Canadian Financial Stuff has a post Retirement? Not Likely for me that seems to suggest that only the baby boomer generation will be lucky enough to get to enjoy a real "retirement". I must admit that I think this view comes from a perception that most modern consumers combine of lack of taking ownership for their own retirement funding with an inflated expectation of what lifestyle retirement should offer them. From personal experience "retirement" has been enjoyed by most people in the developed countries for the past couple of generations, and isn't about to disappear for anyone that makes a serious effort during their working lives to fund their retirement years:

My grandfather was a plumber, retired at 65 and lived on the UK government pension until he died at age 92 - 27 years of "retirement".

My father was an pilot, retired at 58 and lives as a self-funded retiree. He's 75 and going strong - so far 17 years in "retirement".

I'm a scientist/middle manager, and will probably be able to "retire" any time after 58, though I'll probably choose to work 'til 65 or 70, and then spend my time managing my investments. Hopefully I get to spend 20-30 years in retirement.

My kids already have retirement funds setup by me, and adding a thousand dollars a year into their accounts from birth until 18 will mean they're very likely to be able to "retire" any time after 58 that they choose, without having to sock too much away during their working lives. I've no idea how long they'll spend retired. Advances in health care may extend their healthy lifespan so much that retirement is postponed indefinitely by choice. Adding just a few extra years to your working life makes it MUCH easier to accumulate enough for a very comfortable retirement lifestyle - just compare the results you get from any retirement calculator with a retirement age of 60 vs. 65 or 70...

I think the only thing stopping many people in the current and future generations in the developed world from having a comfortable retirement will be "consumption inflation". Like locusts many modern consumers gorge on current consumption and put nothing aside for their own retirement.

Another aspect is that people these days often aim for a "lifestyle of the rich and famous" in their retirement. In my grandparents day all you needed for a "comfortable" retirement was a one bedroom house with a roof that didn't leak, enough money for food and utilities, and membership of the local library and church. Throw in a radio and a small garden to tend and they were more than happy. These days this existence would be labelled as living "below the poverty line"!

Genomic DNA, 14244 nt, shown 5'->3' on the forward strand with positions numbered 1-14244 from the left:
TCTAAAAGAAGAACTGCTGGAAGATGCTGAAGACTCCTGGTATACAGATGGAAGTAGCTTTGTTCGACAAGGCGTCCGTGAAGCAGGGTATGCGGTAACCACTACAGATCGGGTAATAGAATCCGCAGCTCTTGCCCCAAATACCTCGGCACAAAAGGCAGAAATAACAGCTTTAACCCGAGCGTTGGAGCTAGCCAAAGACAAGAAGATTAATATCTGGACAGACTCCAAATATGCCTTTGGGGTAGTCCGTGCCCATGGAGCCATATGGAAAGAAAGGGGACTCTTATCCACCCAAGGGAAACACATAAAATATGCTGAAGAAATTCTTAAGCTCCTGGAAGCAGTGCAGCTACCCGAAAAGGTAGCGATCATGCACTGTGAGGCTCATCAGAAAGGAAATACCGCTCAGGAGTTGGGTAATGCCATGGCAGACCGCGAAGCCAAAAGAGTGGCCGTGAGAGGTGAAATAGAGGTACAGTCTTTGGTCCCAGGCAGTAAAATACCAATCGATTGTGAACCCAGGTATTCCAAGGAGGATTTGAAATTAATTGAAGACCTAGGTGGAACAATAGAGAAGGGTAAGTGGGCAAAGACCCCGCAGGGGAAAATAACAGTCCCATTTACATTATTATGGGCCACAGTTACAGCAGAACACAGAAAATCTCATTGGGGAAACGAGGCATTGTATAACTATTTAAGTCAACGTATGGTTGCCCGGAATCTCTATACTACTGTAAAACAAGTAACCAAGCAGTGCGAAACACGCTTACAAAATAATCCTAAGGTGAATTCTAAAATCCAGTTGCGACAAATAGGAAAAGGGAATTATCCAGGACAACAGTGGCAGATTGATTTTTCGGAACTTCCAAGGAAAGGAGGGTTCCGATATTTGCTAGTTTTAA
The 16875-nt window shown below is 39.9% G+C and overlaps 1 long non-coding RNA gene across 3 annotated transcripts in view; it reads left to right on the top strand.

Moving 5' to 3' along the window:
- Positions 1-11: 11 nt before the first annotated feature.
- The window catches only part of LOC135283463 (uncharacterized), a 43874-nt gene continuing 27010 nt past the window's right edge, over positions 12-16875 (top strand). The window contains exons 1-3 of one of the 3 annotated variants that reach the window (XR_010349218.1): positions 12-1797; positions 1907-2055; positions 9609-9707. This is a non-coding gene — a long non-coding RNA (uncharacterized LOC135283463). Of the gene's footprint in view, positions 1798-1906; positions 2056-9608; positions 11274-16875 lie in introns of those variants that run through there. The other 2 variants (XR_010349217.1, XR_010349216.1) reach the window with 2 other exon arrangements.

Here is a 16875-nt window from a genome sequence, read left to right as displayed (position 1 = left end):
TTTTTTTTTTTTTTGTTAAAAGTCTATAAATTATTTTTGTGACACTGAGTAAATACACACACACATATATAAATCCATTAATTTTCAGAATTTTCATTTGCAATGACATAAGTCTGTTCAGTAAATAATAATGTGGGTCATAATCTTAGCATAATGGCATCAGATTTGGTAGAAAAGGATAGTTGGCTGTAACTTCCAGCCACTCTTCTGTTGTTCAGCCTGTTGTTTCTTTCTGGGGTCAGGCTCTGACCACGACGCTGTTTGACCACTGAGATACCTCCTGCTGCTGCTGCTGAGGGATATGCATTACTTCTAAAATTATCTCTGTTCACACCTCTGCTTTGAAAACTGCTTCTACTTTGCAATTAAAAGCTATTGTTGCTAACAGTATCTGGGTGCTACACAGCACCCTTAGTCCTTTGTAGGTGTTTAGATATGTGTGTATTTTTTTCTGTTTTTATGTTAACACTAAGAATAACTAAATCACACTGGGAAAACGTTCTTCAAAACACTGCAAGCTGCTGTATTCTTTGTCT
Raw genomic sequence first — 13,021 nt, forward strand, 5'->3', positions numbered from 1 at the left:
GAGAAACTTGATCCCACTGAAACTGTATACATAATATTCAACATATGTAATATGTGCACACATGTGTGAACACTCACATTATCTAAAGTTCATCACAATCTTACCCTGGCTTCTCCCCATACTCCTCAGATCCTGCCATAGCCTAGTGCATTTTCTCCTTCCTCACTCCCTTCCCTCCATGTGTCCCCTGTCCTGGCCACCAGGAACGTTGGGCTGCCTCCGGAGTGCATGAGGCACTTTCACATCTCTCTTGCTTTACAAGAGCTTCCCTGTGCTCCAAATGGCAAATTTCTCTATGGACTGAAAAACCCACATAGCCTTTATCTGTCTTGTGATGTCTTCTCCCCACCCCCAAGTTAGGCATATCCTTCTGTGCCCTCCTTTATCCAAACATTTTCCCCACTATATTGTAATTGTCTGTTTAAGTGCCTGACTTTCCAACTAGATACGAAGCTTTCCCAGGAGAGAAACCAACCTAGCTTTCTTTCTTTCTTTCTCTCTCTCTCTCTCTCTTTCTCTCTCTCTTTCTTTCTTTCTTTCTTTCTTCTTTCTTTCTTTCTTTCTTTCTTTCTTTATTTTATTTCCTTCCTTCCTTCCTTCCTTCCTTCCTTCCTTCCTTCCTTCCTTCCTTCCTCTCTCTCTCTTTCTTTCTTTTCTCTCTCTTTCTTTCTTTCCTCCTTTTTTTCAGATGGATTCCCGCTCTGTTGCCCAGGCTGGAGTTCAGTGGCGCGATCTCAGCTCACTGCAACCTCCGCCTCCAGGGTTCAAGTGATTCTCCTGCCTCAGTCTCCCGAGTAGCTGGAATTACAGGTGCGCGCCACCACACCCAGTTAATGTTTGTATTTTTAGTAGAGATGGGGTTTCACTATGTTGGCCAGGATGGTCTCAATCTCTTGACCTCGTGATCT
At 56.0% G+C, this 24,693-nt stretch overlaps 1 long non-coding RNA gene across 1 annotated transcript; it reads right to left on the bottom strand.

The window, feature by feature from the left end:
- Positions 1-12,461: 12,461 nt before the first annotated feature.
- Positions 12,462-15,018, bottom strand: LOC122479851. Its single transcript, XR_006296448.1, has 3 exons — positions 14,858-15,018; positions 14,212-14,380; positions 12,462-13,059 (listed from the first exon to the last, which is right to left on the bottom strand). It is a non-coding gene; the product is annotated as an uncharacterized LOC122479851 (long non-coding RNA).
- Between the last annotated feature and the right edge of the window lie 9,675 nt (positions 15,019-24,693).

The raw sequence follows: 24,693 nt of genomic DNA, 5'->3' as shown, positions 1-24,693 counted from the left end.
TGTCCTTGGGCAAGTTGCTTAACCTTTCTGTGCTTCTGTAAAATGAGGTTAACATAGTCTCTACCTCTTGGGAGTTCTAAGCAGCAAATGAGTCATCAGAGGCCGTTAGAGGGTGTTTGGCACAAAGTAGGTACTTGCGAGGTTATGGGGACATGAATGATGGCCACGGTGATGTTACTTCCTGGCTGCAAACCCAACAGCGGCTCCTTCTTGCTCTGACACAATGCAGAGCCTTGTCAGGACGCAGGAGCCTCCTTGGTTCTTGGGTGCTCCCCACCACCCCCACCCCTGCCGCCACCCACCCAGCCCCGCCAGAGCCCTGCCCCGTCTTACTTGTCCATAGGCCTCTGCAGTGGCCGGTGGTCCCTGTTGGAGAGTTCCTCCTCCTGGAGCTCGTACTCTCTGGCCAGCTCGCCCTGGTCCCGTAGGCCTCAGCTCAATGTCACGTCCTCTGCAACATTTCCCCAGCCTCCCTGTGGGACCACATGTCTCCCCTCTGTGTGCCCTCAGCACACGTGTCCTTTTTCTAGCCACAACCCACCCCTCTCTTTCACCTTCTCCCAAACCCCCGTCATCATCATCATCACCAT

Frugal living: Computer Games

May 26th, 2007 at 07:44 am

Yesterday I discussed saving money by buying good quality, used computer hardware. Computer software is another area where there is a huge saving to be made by not buying the latest and best. Today I bought three computer games for my new PC - Doom III, European Air War and Lords of the Realm III. As these originally came out several years ago, they were available brand new from the store for prices of $5, $10 and $20. Two of them work just fine under Vista, although European Air War had a glitch with the mouse when running, so I'll have to check if there's a patch available. Overall, these are still great fun, and I can't see the point of buying the latest releases that are on sale for $70 or more.


Frugal Living: Computers

May 25th, 2007 at 06:29 am

After yesterday's fiasco trying to get a clearance sale 17" LCD monitor from DSE, today I decided to check the yellow pages for suppliers of used computer equipment. There was one located close to our home, so I called them to check on prices for 2nd hand monitors. They quoted $20 for a 17" CRT, $50 for a 15" LCD and $90 for a 17" LCD. They only had a CRT in stock, so I decided to pick that one up at lunch time and drop it off home for DS1 to be able to use his old PC again over the weekend, while he's still very enthusiastic working through the Kid's programming tutorial in QBasic.

Although the CRT was ex-lease, it was in excellent condition and the picture quality is superb. As his PC is located on a PC workstation unit there is plenty of room for the CRT on top of the computer, so an LCD really wouldn't have been any advantage. I asked the supplier to contact me when an LCD screen does become available, as I'd still like to add a second screen to my Dell PC in my loungeroom, so I can track CFD trading on the small screen while playing games or browsing the pf blogs on the main screen.

They also have ex-lease computer systems available from time to time, so I'll eventually pick up a "new" 2nd-hand PC for DS1 to use when he's getting towards high school age. Although I've been guilty in the past of buying bleeding-edge technology and paying top dollar for the latest computer gear, it's really much more sensible to buy ex-lease equipment in good condition that is only a couple of years old.